In the 59 countries where the study was repeated, there is a slight improvement in some of the countries. Based on comparative data from the first two Surveys, improvements in overall performance can be attributed primarily to changes in government policies.

For instance, the desire to join the European Union led to greater budget transparency in Bulgaria and Croatia.

Changes in the way the government produced information led to Sri Lanka’s improvement in both quality of information and the amount of information available to the public.

Nepal climbed a bit from the bottom of the index largely because a constitutional crisis resulted in an election that led to more normal function of previously dysfunctional government institutions.
Other countries that showed improvement include Ghana, Egypt, Uganda, Georgia, Indonesia, El Salvador, Ecuador, Mongolia, and Morocco.

In several of the cases in which improvements were observed, governments were able to significantly increase access to information by simply releasing that which they already produced. “The findings suggest that access to information can easily be improved at minimal cost and in relatively little time,” Mr. Krafchik says. “An enormous amount of information is already produced in some countries and can be posted on the government website.”

All governments in the study have functioning government or parliamentary websites on which they could make much more information available to the public if they chose to.

Where the public’s access to the Internet is limited, a Citizens Budget — the government budget presented in a non-technical, easily understandable way — is another way to inform the public about the budget and can be published in newspapers and magazines or broadcast on radio and TV. Through Citizens Budgets, the public can learn how they can participate in the budget process and understand the trade offs the government is facing. For instance, in Colombia, Niger, and South Africa, some civil society budget groups regularly present updated budget information orally on the radio. “For most people, an oral presentation is the most accessible,” Mr. Krafchik says.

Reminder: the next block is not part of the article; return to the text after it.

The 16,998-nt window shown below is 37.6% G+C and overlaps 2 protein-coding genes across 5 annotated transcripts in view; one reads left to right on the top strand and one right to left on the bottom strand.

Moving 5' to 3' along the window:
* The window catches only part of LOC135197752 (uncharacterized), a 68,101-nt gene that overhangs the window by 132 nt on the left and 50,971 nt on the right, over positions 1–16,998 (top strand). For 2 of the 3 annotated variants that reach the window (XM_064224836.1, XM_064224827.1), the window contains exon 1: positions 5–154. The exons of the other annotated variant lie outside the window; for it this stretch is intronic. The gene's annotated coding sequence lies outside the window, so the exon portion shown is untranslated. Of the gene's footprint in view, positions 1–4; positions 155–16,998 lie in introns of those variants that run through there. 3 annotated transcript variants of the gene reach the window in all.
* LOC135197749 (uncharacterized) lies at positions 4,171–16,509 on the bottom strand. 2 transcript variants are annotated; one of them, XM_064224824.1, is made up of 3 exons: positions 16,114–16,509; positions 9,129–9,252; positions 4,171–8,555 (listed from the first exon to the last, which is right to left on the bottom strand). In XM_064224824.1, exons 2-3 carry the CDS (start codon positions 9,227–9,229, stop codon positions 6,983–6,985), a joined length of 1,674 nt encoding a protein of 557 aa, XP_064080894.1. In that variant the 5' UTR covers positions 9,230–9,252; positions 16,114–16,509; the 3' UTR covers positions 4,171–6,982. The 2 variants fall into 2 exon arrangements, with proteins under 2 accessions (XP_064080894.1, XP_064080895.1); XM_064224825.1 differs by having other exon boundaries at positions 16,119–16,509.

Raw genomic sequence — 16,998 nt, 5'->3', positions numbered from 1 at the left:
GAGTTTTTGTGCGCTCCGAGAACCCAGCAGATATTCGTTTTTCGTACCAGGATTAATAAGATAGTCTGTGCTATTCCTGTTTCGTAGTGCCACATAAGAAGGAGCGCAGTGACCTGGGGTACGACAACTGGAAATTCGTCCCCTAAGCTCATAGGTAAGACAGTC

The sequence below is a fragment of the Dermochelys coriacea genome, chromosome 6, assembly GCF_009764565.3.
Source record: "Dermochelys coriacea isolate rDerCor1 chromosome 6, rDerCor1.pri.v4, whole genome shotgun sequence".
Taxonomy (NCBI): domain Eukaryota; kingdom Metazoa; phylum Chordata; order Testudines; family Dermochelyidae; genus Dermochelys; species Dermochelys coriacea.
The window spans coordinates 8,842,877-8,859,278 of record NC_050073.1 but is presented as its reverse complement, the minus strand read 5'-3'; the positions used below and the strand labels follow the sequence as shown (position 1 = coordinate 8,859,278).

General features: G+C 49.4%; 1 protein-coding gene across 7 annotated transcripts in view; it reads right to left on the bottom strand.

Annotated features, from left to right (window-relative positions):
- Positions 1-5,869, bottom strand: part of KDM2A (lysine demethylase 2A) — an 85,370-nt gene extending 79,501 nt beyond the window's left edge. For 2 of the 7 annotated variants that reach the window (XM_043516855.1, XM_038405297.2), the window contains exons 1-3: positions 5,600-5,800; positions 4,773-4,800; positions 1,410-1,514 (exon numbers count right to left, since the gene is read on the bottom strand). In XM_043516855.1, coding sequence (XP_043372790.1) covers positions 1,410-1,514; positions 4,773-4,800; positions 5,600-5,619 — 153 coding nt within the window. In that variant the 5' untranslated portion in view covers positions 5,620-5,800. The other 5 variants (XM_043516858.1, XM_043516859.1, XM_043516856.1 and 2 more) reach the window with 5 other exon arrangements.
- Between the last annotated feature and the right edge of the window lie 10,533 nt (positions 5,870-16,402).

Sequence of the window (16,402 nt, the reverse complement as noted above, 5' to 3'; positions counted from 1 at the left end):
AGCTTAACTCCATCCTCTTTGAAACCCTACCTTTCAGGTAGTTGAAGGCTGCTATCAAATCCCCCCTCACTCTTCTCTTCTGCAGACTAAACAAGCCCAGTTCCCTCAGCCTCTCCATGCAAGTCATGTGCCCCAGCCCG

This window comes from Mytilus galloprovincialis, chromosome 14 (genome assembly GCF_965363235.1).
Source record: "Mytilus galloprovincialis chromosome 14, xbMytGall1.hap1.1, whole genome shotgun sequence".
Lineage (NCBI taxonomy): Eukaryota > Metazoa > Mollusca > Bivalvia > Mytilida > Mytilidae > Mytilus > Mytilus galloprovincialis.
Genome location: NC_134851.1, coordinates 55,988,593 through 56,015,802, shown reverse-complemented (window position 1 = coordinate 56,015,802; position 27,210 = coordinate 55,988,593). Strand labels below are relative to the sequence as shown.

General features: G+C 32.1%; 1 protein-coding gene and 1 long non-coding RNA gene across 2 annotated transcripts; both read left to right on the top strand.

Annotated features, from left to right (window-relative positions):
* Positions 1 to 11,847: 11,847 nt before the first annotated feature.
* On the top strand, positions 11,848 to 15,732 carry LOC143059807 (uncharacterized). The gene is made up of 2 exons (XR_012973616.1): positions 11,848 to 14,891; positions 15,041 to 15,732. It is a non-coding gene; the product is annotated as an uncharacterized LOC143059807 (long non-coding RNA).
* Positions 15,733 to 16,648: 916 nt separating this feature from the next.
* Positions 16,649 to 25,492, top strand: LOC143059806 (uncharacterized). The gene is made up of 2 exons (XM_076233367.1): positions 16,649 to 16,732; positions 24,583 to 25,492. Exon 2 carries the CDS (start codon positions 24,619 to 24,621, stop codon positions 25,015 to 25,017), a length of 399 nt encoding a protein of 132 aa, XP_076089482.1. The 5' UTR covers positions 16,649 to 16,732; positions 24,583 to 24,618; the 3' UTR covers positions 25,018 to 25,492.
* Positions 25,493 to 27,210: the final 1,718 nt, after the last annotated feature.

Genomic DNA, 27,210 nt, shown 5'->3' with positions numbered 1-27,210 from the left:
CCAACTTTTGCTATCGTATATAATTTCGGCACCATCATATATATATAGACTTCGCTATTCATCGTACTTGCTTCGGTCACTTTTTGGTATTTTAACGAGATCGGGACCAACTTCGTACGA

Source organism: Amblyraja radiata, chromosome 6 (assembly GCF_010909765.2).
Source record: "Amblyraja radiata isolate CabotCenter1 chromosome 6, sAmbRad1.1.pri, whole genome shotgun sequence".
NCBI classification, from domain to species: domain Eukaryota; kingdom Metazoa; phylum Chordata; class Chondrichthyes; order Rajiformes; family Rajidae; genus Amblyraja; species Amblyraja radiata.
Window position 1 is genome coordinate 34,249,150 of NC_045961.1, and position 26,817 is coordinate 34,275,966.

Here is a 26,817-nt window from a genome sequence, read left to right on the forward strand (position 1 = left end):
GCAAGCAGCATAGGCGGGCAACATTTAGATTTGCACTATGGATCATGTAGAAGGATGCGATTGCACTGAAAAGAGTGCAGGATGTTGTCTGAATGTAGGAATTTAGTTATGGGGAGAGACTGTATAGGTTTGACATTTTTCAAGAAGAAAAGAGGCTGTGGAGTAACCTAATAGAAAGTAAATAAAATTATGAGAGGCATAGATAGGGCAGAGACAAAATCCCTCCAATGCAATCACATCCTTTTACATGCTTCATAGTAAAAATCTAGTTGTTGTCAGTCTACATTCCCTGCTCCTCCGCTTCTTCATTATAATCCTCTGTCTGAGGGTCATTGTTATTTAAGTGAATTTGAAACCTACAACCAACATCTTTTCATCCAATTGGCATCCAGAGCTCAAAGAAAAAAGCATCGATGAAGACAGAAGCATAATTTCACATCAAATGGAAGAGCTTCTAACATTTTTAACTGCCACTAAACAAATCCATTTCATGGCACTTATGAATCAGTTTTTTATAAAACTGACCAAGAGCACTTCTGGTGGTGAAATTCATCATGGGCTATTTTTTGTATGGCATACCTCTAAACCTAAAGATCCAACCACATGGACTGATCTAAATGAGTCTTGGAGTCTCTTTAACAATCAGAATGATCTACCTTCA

The OBI 2008 found that governments in 17 countries are producing Citizens Budgets, including Angola, Uganda, Ghana, and India, although they vary in how much information they provide.
While this is an improvement from 2006, when only 10 countries were producing them, the overwhelming majority of the countries (80 percent) do not produce any document of this sort.

Open Budget Survey based on extensive questionnaire

The Survey is composed of 123 questions that cover the four phases of budget development — formulation, legislative approval, implementation, and audit — and help researchers evaluate the information that should be available at each phase and the other measures needed for effective legislative oversight and auditing of budgets.

The Open Budget Index is based on calculating the averages of the responses to the 91 questions that evaluate public access to budget information. The remaining 32 questions on the Survey include information about opportunities for public participation in the budget process, legislative oversight, and independent auditing.

Within each country, a researcher or team of researchers, who are drawn from civil society and are independent from the government and political parties, does the survey. The researchers have to provide evidence of their answers. Their work is analyzed and reviewed by the IBP staff to cross check it against available information, and then peer reviewed by two independent in-country budget experts. This internal civil society evaluation of how open and accountable a government is to its people distinguishes the Open Budget Survey from other studies of budget transparency, which rely primarily on self-reporting by governments and research by external reviewers.

Some researchers do unannounced site visits and send members of the public to see if they can get the desired information. “We want to reflect the experience of an ordinary person trying to get information,” says Mr. Krafchik. For that reason, the project does not take into account information that might be provided unofficially. “We want to reflect what any and all individuals might receive upon requesting it,” he says.

The Ford Foundation, the Open Society Institute, and the Flora and William Hewlett Foundation and the UK Department for International Development provide funding for the Open Budget Initiative at the IBP. The IBP and the Center for Budget and Policy Priorities are not affiliated with and do not receive funding from the U.S. government. For more information, see www.internationalbudget.org.

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February 1st, 2009 at 12:11 am